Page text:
Introducing Cerulean

2020-12-18 — General — Matthew Hodgson

Hi all,

We have a bit of an unexpected early Christmas present for you today…

Alongside all the normal business-as-usual Matrix stuff, we’ve found some time to do a mad science experiment over the last few weeks - to test the question: “Is it possible to build a serious Twitter-style decentralised microblogging app using Matrix?”

It turns out the answer is a firm “yes” - and as a result we’d like to present a very early sneak preview of Cerulean: a highly experimental new microblogging app for Matrix, complete with first-class support for arbitrarily nested threading, with both Twitter-style (“vertical”) and HN/Reddit-style (“horizontal”) layout… and mobile web support!

Cerulean screenie

Cerulean is unusual in many ways:

  • It’s (currently) a very minimal javascript app - only 2,500 lines of code.
  • It has zero dependencies (other than React).
    • This is to show just how simple a fairly sophisticated Matrix client can be...
    • ...and so the code can be easily understood by folks unfamiliar with Matrix...
    • ...and so we can iterate fast while figuring out threading...
    • ...and because none of the SDKs support threading yet :D
  • It relies on MSC2836: Threading - our highly experimental Matrix Spec Change to extend relationships (as used by reaction & edit aggregations) to support free-form arbitrary depth threading.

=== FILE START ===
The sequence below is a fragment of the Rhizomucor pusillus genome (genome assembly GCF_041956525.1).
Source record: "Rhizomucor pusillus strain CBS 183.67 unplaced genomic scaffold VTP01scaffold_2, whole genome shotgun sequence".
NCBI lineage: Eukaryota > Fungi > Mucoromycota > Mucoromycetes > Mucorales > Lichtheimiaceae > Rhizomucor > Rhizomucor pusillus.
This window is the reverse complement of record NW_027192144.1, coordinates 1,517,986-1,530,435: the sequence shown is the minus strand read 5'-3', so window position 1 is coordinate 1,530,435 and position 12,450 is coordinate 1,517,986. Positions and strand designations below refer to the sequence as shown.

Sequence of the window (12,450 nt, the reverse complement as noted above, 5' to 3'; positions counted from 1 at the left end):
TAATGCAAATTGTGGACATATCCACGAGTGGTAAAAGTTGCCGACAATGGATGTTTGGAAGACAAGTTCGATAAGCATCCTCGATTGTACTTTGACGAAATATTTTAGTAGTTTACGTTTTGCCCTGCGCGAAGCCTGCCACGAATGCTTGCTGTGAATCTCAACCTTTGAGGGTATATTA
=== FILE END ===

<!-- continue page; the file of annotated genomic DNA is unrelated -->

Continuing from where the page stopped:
• As such, it only works on Dendrite, as that’s where we’ve been experimenting with implementing MSC2836. (We’re now running an official public Dendrite server instance at dendrite.matrix.org though, which makes it easy to test - and our test Cerulean instance https://cerulean.matrix.org points at it by default).

This is very much a proof of concept. We’re releasing it today as a sneak preview so that intrepid Matrix experimenters can play with it, and to open up the project for contributions! (PRs welcome - it should be dead easy to hack on!). Also, we give no guarantees about data durability: both Cerulean and dendrite.matrix.org are highly experimental; do not trust them yet with important data; we reserve the right to delete it all while we iterate on the design.